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Locking Through

Boats can move from one TVA-managed reservoir to another through a series of well-planned locks. Here’s what you need to know to go through a lock safely.

Moving from one reservoir to another, or “locking through,” is a free service with facilities provided by TVA and operated by the U.S. Army Corps of Engineers. The process usually takes 45 minutes to an hour, but may take longer when commercial traffic is heavy.

All boats entering locks should have at least 50 feet of rope or line that can be used to moor the boat to floating mooring bits (posts) on the lock chamber wall, which move as the water levels in the lock fluctuate. Also, make sure to use fenders to avoid damage from scraping the lock wall or another boat.

Nearing the Lock

  • Stay in the navigation channel as marked by the buoys. Be aware that some areas near locks can be dangerous. Always follow posted safety regulations.
  • Use marine radio channel 16 to identify yourself to the lock operator and let him or her know your intentions.
  • Or, using your mobile phone, call the lock operator at one of the phone numbers provided on this page.
  • Or, pull the small-craft signal cord located in the ladder recess near the end of the upper and lower approach walls.
  • Once notified, the lock operator will tell you how to proceed via radio, phone or loudspeaker. Pay close attention, and obey the traffic signals:
  • A red flashing signal means that the lock is not available.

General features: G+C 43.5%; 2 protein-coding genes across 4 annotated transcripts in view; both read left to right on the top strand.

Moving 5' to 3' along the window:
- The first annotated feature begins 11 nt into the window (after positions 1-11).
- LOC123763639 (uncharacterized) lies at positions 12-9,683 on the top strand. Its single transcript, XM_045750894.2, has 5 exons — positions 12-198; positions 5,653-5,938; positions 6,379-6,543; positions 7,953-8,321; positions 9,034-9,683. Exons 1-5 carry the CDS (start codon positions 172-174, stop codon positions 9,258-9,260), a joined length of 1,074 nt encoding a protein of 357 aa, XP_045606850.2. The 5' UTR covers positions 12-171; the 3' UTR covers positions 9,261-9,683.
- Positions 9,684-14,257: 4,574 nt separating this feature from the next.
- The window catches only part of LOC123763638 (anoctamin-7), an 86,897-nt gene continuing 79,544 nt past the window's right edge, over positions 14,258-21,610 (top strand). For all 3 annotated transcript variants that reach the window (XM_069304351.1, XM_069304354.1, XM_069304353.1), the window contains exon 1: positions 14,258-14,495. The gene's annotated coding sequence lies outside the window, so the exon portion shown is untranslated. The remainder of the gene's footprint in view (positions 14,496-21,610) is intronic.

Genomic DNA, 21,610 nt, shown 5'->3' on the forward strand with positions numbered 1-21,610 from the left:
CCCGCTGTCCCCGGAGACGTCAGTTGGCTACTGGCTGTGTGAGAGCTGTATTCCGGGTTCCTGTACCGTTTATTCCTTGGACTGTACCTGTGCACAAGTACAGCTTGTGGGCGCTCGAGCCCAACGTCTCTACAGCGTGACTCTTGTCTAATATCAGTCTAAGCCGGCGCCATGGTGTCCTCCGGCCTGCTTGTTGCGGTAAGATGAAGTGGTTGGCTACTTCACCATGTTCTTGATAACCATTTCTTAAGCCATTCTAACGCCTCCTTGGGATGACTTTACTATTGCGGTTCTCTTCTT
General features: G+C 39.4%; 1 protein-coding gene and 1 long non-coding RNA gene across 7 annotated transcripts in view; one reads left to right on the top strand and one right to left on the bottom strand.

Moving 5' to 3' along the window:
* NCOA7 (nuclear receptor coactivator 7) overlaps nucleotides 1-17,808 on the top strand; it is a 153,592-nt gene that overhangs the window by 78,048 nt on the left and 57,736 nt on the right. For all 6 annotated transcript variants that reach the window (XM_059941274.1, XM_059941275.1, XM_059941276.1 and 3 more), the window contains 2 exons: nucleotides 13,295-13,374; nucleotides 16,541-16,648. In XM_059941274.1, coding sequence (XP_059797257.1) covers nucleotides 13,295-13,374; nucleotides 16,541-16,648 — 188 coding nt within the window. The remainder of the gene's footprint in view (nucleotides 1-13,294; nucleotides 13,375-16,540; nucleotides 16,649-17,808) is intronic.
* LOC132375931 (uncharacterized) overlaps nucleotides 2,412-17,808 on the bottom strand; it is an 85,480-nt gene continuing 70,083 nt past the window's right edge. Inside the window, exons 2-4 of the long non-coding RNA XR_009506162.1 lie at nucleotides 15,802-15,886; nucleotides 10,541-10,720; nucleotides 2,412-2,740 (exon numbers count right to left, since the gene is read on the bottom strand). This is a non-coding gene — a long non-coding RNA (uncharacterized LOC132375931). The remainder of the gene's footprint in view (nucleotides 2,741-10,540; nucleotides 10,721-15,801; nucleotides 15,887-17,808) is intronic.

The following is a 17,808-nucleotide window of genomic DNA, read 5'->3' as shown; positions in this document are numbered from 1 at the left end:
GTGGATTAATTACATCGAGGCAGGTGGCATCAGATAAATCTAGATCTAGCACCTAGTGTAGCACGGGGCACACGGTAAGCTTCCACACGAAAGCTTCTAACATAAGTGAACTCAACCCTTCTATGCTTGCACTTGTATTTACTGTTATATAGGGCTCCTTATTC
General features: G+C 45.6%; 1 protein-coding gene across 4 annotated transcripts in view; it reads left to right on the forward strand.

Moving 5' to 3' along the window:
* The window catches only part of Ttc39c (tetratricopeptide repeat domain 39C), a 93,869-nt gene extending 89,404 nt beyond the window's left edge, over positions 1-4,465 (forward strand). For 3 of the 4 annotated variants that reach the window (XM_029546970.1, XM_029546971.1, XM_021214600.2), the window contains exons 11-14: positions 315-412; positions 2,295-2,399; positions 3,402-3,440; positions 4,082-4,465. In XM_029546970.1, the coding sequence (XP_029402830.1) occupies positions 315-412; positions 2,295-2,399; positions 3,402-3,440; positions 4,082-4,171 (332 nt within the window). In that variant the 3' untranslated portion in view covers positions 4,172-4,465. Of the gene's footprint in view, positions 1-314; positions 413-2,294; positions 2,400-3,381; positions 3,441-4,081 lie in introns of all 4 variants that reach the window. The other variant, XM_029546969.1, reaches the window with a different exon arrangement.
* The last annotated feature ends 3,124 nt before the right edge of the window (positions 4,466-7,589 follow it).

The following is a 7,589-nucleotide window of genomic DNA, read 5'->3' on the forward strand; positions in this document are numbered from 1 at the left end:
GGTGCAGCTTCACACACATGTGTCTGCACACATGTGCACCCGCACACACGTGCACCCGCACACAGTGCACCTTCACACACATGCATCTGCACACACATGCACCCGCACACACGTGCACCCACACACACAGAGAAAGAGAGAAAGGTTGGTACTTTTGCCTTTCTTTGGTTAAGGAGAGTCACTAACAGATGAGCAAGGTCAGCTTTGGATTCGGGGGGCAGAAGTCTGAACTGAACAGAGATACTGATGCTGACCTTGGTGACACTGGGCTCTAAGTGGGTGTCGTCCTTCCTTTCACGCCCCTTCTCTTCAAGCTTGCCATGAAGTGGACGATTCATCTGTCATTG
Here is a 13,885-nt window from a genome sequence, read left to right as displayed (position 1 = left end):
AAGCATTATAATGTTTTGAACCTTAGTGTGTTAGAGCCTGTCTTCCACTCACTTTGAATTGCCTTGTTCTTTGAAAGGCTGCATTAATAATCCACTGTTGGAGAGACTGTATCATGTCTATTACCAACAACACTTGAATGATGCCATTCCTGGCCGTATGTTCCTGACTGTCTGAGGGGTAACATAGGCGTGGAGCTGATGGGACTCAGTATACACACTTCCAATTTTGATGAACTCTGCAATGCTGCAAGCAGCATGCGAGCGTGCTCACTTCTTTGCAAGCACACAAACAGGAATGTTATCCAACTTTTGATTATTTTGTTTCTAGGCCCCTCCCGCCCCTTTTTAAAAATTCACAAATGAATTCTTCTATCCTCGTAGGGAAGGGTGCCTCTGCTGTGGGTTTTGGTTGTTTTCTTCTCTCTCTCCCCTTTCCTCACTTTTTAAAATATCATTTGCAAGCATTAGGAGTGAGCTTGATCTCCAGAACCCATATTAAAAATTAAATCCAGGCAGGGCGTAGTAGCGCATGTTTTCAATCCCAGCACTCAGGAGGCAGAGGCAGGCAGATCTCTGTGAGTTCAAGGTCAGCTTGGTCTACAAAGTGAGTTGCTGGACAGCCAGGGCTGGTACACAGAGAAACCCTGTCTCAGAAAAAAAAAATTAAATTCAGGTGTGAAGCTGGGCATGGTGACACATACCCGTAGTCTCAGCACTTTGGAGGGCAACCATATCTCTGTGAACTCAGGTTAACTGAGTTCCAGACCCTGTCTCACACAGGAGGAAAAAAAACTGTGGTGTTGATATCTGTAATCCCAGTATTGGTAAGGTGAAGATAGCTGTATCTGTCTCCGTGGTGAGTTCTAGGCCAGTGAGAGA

• An amber flashing signal indicates the lock is being made ready. You may approach the lock guide wall, but do not attempt to enter the lock chamber.
  • A green flashing light means the lock is ready and you may enter the lock chamber.
  • In addition, the operator will communicate with horn blasts. One long blast means enter the lock; one short blast means exit the lock.

In the Lock Chamber

Enter the lock at no-wake speed. Tie off your boat to a floating mooring post; do not tie it to a ladder or any other fixed structure within the lock. In a crowded lock chamber, you may also be asked to tie off another boat.

Engines should be shut down during the lockage, passengers should remain seated, and everyone aboard should wear a personal floatation device during the entire process.

Exiting the Lock

Remain moored until the lockage is complete, the gate is fully open and the lock operator signals you to exit the lock. Exit at no-wake speed, and do not pass any other vessels as you exit the lock.